https://www.dogforum.com/general-dog-...g-puppy-11762/

this one is a good read too, about your responsibilites
https://www.dogforum.com/general-dog-...ity-lies-9868/

Good Luck

Last edited by Mischief; 08-01-2011 at 02:18 PM.
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Old 08-01-2011, 02:13 PM
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Thank you! That's very helpful. And very useful links.
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Old 08-01-2011, 03:24 PM
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Having recently gone through the process you're about to embark on I would also add to Mischief's excellent post a few other observations. I discovered that Kennel Club accreditation is frankly not worth the paper it's written on. I would focus your attention via breed specific sites. That's not to say that breeders on the KC site are bad, but it is to say that it's far from the endorsement you'd perhaps expect it to be.

I'd also make absolutely certain that you're clear when you do finally choose your puppy the basis on which you're paying your deposit. Under what circumstances would you be entitled for it back (or at least for the option of it back)? My situation was that the puppy contracted Kennel Cough and for many reasons I decided I couldn't take her and I'm still arguing for my very substantial deposit back.

Also, while you're reviewing food, take a look at this useful site: Dog Food Ratings and Reviews - The Best Dog Foods or the Worst? It is American so it won't cover some of the food in the UK like James Welbeloved but it's a good guide to what's worth buying and what isn't. In my opinion it's worth getting good food, even if it's a bit more expensive, because in the long run you'll be spending less at the vets!

Good luck with your hunt. We're looking forward to hearing all about your new pup when you get him/her.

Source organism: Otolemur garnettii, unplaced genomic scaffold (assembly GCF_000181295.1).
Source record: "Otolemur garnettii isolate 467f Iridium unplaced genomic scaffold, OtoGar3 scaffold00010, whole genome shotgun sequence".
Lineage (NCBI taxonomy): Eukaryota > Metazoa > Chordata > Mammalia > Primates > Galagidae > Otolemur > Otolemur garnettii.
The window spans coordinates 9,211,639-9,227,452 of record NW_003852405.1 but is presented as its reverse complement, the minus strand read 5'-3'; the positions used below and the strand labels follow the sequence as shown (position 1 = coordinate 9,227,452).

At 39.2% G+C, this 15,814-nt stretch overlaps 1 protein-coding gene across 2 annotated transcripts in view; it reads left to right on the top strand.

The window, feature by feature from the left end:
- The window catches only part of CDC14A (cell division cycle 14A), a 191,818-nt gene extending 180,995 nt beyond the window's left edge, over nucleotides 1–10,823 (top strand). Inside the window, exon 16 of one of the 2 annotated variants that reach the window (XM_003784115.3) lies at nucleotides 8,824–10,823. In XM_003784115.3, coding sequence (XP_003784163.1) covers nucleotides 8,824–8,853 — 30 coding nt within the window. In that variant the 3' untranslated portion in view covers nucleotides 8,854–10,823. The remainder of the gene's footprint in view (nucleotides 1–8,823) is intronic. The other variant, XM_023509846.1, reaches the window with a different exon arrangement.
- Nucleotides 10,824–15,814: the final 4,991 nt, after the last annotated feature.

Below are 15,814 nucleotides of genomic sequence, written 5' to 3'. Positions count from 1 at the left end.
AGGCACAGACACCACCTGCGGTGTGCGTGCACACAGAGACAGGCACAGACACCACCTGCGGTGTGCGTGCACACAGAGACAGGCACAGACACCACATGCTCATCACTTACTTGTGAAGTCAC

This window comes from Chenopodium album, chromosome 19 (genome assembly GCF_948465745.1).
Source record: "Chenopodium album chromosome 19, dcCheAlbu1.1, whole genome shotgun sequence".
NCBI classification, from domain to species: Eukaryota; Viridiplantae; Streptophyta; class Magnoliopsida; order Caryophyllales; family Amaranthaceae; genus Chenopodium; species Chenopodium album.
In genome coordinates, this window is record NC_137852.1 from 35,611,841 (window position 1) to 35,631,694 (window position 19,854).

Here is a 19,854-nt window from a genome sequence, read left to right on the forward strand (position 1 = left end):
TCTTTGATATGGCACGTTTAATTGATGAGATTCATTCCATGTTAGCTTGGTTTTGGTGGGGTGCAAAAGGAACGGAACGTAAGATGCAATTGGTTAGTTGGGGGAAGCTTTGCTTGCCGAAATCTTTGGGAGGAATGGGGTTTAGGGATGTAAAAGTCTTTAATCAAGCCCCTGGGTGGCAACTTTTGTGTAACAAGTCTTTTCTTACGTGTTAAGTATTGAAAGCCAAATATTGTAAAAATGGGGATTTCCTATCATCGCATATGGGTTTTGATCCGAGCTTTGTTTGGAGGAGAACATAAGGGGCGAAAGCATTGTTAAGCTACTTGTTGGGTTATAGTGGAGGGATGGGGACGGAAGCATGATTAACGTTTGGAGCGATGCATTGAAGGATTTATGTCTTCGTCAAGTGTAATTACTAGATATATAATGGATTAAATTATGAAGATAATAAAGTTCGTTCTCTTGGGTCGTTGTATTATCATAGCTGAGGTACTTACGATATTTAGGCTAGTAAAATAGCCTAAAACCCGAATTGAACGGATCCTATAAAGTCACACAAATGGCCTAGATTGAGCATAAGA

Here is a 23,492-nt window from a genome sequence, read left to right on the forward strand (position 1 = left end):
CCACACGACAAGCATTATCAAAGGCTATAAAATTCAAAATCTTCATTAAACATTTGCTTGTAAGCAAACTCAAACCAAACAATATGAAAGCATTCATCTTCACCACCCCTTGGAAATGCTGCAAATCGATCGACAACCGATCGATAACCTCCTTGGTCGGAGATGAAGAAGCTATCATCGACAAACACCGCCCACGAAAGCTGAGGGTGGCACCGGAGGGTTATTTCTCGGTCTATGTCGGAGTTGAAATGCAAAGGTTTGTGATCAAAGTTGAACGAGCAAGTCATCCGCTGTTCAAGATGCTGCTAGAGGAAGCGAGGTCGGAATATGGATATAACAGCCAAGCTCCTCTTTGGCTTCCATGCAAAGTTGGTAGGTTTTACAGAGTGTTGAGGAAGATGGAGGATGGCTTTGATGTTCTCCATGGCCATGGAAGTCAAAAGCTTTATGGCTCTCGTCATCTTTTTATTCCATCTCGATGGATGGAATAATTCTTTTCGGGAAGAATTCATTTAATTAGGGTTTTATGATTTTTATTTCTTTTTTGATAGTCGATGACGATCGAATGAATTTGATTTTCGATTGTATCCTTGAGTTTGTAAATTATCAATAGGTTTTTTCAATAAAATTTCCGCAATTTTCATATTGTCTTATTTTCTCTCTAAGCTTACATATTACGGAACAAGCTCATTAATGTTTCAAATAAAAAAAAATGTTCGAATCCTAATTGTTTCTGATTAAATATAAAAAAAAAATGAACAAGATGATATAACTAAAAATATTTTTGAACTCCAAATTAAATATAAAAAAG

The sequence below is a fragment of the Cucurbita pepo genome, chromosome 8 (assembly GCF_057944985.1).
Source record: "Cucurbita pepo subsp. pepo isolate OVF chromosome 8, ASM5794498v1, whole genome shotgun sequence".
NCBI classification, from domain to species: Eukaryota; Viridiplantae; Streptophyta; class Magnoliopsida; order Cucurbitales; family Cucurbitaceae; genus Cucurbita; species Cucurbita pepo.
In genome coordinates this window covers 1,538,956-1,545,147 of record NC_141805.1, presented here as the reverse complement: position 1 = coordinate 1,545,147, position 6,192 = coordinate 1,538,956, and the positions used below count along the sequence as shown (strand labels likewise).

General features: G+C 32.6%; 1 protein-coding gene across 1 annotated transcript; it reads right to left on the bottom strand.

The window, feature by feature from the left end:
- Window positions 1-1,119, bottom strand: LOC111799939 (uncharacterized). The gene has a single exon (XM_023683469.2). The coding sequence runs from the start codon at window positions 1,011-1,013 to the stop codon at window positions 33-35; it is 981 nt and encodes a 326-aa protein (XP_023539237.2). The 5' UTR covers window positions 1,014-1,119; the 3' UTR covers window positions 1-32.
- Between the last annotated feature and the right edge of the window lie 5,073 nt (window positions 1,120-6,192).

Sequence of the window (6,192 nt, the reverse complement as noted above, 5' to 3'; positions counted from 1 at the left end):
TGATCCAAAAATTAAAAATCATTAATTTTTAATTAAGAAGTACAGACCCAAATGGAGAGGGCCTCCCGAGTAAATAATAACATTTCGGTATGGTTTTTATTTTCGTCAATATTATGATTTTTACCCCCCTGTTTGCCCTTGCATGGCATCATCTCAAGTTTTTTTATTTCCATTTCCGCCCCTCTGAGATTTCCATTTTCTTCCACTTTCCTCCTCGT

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Old 08-01-2011, 07:03 PM
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That's helpful, thanks. Great site too. I'll bookmark it.
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Old 09-04-2011, 12:05 PM
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How exciting for you and the family! We just did the same due diligence in finding a reputable breeder and did spend a lot of time prior to the puppies being born and after (every two weeks went to visit for an hour) and that allowed us the time to gather the information we needed in making our decisions. I also spend time on dog forums (under the breed I chose) asking questions on the generalities of that breed and how to find a good breeder. It was through one of these sites that we located a local breeder. She shows her dogs and they were nice specimens of the Cairn Terrier. One other thing she also did was determine if they had liver shunts by testing the puppies at nine weeks as this is an inherent problem with this breed. She also offered a full refund within two years if the dog had any inherent maladies. These are the types of things you should be looking for in a breeder - not one who is in it for the money. Most good breeders are in for the love and continuation of good lineage.
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Old 09-04-2011, 01:00 PM
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My experience as a breeder is just about to begin, and it's definately a huge responsibility. I would be very happy to have someone enquire so early before wanting to embark, as many good breeders will plan their litters at least a year in advance; I know I did! So they'll be able to tell you when they have a litter planned and if the pups will be suitable for you in terms of colour, show type, etc.

I will be joining the accredited breeder scheme; I realise that some think this is a scheme with a lot of holes in it, but I do think that opening my doors for kennel club inspectors to come and view my home, dogs, and ensure that I'm doing all the things I'd do anyway makes me feel like I'm giving that puppy buyer an extra reassurance, though I know that other breeders may exploit that, I know that I'm not.

All of my pups will be eye tested, as are the dam and sire (current clear, with certs to prove it), as well as microchipped before they leave as I wouldn't be happy to let a puppy leave my home without knowing I've done everything I can to make sure they're trackable and less likely to be lost or stolen and not found again. Not only that...microchipping is pretty daunting when you see the needle, it's huge and painful (if for a few seconds) so plenty of new owners don't have it done. At least that bit is done for my puppy buyers before the puppies are gone, and I also get to put the breeder details on the petlog so that if the owners can't be find, I can.

I would go and look at their dogs and see how they live; there's a huge 'commercial breeder' in this country of my breed and several others, and his dogs live in kennels all year round, and he has about thirty of them! So defiantely go and look BEFORE telling them you'd like a puppy! Many breeders will be happy for this to happen, including me.